Other authors have explained that “‘reflex’ in the context of ‘reflexology’ means the ‘reflection’ of all the organs, systems and structures of the body onto the feet or the hands”.3

In 1997, I (with Kerstin Köder) published a review of the trial data pertaining to reflexology.4 We were able to include five randomised controlled trials (RCTs) and two non-randomised studies. Our conclusion from the totality of this evidence was that “it seems possible, even probable, that its perceived benefit is brought about by non-specific effects”.4 Since then, numerous new RCTs have been published.

The aim of this systematic review was to summarise and critically evaluate the data from RCTs of reflexology as a treatment for any human condition.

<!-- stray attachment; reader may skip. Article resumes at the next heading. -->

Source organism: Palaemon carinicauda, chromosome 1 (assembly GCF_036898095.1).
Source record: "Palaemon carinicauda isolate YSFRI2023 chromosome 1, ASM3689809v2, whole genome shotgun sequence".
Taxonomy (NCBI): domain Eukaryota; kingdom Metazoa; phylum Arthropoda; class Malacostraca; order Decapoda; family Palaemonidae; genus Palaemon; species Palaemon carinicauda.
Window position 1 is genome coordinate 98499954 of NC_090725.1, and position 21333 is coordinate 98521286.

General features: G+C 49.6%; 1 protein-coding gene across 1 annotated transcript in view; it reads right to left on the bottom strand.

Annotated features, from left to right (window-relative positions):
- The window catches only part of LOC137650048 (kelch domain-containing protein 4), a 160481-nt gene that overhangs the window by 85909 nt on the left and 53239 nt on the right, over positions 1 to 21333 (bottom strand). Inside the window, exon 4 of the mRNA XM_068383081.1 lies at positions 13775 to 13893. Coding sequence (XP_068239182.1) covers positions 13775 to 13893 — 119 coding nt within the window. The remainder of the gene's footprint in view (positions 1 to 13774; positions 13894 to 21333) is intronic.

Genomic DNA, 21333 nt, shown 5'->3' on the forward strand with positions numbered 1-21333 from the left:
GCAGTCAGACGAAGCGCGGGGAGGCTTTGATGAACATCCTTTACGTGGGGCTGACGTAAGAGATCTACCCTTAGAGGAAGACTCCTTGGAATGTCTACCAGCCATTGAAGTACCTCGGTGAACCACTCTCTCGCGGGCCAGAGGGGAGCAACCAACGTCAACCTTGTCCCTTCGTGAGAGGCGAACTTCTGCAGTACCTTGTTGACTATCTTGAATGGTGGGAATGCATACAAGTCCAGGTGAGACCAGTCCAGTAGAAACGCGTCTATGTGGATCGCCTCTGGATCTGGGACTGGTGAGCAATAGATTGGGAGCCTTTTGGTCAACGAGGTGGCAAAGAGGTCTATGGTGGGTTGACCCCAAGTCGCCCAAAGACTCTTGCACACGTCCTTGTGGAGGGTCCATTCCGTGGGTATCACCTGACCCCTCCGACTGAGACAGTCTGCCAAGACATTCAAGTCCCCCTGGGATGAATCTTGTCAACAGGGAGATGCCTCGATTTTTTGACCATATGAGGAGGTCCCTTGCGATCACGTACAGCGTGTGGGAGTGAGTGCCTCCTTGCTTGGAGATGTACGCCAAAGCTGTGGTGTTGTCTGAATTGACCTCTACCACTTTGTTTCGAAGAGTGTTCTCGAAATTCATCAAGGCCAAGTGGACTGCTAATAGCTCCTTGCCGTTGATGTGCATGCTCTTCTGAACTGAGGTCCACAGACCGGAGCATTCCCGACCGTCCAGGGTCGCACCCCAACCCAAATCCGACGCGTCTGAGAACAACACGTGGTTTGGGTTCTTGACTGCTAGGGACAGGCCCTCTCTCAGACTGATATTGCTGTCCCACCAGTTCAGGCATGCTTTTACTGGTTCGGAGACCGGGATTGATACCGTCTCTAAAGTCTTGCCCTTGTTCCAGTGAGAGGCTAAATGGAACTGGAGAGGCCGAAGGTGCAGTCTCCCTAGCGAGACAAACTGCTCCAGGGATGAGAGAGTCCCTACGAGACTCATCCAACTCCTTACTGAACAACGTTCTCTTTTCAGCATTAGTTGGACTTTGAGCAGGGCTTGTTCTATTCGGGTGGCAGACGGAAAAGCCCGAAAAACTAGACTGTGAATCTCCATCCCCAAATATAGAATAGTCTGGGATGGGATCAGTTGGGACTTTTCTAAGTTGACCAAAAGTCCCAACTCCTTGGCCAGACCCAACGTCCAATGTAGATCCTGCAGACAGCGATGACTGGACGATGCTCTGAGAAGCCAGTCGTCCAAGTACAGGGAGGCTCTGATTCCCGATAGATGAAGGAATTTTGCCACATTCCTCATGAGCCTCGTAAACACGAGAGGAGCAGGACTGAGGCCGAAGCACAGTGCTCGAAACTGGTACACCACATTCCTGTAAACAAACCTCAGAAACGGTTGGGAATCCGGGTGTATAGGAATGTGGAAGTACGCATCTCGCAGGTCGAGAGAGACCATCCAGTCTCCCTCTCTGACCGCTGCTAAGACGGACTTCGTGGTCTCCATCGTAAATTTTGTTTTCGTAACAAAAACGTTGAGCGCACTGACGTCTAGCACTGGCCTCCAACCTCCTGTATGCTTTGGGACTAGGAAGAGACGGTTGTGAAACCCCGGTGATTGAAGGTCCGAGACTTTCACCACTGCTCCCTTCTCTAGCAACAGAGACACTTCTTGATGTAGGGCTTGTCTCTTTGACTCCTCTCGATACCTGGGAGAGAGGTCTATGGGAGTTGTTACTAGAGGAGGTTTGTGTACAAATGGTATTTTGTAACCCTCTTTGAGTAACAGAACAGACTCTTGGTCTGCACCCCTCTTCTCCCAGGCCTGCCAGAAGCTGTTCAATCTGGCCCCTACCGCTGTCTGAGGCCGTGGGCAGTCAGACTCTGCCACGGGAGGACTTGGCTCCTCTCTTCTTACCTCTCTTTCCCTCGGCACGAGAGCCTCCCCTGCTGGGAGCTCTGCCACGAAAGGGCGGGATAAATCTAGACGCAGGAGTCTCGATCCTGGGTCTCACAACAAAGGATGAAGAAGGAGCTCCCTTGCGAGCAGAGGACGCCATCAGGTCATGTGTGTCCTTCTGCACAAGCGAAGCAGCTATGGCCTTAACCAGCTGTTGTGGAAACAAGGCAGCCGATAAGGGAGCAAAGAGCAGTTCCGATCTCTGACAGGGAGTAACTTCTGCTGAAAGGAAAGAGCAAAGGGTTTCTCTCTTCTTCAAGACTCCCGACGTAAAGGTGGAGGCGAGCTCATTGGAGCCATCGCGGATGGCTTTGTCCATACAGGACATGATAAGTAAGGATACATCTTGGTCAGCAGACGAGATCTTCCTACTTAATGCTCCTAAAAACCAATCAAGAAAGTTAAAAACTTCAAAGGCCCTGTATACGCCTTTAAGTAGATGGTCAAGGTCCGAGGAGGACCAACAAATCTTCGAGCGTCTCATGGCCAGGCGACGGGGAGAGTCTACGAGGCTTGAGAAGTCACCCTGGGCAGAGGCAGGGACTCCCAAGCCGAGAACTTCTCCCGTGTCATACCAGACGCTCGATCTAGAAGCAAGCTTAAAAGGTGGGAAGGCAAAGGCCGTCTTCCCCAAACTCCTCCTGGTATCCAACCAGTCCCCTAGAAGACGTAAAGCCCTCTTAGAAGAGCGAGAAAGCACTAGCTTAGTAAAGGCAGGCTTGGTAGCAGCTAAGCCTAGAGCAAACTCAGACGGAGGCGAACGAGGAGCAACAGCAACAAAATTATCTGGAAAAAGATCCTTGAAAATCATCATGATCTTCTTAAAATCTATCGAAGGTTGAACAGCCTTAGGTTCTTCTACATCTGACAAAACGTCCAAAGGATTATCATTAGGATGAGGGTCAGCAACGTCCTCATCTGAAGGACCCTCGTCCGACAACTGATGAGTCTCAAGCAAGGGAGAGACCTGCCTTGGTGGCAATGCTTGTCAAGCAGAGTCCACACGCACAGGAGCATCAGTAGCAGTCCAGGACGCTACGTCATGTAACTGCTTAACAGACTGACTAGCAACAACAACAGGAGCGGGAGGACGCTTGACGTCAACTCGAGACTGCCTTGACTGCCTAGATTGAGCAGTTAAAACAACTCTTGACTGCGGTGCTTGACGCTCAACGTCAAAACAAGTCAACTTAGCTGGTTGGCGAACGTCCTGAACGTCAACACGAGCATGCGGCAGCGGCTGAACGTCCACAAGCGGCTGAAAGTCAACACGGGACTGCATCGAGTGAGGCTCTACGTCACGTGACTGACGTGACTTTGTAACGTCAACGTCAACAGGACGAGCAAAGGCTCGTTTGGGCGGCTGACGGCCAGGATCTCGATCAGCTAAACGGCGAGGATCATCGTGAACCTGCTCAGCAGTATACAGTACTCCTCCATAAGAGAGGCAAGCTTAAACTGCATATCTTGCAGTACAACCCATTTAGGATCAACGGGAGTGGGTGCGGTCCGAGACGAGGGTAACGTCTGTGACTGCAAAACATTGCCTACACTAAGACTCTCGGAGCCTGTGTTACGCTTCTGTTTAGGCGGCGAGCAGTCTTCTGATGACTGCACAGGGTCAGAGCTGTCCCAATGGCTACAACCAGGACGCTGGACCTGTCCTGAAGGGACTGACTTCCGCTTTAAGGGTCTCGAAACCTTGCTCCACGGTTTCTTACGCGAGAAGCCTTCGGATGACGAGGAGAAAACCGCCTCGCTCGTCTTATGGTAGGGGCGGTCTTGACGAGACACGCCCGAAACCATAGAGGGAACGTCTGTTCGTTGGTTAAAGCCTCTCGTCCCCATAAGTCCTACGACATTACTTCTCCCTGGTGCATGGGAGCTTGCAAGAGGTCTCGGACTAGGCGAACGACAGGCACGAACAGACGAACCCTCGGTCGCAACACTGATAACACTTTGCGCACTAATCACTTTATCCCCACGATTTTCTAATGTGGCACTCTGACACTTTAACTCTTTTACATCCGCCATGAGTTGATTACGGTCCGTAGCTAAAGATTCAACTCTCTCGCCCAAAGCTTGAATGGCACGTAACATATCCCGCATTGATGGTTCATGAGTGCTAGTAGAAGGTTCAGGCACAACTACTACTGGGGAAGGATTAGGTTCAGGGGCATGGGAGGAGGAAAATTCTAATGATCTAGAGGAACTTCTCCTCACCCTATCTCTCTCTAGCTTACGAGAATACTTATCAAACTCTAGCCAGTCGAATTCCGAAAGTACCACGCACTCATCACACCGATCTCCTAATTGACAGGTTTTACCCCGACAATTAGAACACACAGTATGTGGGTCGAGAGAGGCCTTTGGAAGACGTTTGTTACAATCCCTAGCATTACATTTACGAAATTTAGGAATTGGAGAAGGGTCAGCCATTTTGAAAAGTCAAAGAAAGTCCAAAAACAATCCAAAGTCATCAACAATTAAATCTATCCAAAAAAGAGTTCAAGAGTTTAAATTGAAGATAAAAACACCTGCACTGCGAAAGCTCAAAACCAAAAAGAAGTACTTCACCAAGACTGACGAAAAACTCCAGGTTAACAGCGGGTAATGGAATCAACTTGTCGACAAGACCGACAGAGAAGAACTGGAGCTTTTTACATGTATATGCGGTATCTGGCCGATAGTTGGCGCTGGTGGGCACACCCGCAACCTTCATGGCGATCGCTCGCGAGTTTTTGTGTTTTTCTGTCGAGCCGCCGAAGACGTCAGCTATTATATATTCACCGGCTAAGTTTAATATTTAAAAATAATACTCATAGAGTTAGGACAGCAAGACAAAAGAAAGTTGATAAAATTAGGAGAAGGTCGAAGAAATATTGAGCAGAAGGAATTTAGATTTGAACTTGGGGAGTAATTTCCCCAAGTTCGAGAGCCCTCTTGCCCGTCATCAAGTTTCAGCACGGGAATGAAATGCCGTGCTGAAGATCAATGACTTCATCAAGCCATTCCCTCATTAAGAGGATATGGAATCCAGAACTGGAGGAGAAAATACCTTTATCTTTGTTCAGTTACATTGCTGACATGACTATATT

Methods

The following databases were searched from their inception to February 2009: MEDLINE, EMBASE, CINAHL, British Nursing Index, AMED and the Cochrane Library. The search terms were “reflexology”, “Fussreflexzonen Massage” (the German term), “massage” and “reflex therapy”. No language restrictions were imposed. The bibliographies of all articles and our departmental files were hand searched. Publications found were read either as abstracts or full texts.

Non-randomised trials,5,6 studies of reflexology not delivered by trained reflexologists,7 studies of non-reflexology foot massage,8 and trials with healthy volunteers9-11 were excluded.

The key data (condition studied, study design and controls, primary outcome measures, follow-up, and main results) from all included trials were extracted according to the above criteria. The methodological quality of all included RCTs was assessed by two independent reviewers using the Jadad scale.12 Scores on the scale range from 0 to 5, with 5 indicating the highest quality. Because therapist blinding was not possible, studies were considered “double blind” if the patient and the evaluator of the results were blinded to the group allocation.